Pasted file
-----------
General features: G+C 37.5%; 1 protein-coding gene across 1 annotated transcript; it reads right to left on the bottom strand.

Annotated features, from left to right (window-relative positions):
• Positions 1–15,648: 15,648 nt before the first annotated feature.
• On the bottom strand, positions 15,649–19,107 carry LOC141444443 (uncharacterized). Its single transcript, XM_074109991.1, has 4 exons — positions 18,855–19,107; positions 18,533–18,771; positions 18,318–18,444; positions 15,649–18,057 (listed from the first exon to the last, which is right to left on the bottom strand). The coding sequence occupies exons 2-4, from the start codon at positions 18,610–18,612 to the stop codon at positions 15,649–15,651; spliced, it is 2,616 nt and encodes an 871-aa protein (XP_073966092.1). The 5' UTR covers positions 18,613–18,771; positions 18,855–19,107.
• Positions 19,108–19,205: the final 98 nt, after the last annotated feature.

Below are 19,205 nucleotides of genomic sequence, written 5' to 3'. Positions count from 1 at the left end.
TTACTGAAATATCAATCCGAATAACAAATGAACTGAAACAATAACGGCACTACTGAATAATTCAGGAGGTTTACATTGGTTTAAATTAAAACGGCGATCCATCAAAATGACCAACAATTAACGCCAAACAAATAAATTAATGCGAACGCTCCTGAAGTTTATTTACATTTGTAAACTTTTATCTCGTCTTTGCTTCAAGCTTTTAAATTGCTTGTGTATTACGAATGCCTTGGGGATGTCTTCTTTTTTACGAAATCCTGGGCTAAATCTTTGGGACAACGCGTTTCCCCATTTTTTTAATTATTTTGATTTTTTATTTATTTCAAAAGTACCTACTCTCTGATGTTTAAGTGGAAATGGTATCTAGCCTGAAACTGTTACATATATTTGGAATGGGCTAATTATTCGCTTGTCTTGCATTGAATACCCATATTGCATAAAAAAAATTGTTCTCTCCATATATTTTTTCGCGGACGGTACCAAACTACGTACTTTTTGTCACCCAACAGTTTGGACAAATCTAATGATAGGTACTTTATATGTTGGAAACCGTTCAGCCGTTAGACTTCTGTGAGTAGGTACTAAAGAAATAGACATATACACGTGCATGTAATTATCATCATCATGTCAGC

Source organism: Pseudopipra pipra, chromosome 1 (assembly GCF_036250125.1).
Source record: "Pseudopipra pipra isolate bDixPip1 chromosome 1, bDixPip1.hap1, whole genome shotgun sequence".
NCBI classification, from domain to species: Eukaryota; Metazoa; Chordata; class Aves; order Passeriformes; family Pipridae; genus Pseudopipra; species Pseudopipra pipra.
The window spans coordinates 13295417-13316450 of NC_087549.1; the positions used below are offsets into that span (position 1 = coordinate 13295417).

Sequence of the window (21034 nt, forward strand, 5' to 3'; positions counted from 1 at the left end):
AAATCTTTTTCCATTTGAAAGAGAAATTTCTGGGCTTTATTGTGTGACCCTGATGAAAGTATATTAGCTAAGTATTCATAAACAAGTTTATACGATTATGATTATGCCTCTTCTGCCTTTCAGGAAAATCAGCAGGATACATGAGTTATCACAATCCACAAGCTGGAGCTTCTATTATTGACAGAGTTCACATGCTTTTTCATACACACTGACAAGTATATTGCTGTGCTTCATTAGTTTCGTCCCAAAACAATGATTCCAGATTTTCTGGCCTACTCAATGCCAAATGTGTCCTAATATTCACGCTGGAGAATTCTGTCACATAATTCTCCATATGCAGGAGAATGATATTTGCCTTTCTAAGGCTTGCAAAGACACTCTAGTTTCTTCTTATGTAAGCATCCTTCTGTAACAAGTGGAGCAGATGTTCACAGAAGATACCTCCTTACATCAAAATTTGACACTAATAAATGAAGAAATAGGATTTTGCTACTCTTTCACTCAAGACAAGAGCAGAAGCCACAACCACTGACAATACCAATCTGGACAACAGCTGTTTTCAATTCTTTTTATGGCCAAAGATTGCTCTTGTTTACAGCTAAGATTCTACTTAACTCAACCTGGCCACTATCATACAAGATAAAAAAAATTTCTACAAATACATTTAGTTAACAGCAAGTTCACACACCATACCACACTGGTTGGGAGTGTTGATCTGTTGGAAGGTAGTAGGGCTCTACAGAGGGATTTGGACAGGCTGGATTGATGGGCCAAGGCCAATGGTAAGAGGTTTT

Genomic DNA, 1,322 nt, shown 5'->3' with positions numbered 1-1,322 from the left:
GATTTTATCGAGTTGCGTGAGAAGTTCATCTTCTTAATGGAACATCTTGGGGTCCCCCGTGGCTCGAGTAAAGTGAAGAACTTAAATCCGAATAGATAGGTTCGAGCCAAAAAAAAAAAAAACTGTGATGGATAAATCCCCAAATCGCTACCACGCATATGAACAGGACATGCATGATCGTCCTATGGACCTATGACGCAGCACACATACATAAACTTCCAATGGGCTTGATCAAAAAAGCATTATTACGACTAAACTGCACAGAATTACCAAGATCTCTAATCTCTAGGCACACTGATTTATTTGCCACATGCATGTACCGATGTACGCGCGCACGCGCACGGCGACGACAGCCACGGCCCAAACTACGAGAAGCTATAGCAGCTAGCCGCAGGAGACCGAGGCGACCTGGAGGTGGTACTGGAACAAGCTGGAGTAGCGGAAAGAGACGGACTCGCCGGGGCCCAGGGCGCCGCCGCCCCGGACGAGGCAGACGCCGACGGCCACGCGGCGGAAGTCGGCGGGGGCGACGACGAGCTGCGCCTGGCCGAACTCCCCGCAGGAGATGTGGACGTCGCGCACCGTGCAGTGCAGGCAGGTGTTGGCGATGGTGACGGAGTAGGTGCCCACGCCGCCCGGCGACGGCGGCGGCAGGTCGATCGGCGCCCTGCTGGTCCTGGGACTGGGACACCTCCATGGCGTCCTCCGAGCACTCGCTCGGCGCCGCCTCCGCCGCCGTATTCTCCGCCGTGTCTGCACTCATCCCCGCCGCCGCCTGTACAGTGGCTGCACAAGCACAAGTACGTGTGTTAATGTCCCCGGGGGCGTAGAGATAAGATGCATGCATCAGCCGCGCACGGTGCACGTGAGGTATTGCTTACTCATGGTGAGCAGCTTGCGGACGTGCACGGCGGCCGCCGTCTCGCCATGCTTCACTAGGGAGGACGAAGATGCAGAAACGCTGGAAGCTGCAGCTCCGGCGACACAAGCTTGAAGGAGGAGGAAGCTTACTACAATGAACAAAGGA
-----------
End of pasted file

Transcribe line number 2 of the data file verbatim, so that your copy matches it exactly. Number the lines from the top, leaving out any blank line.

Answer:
Annotated features, from left to right (window-relative positions):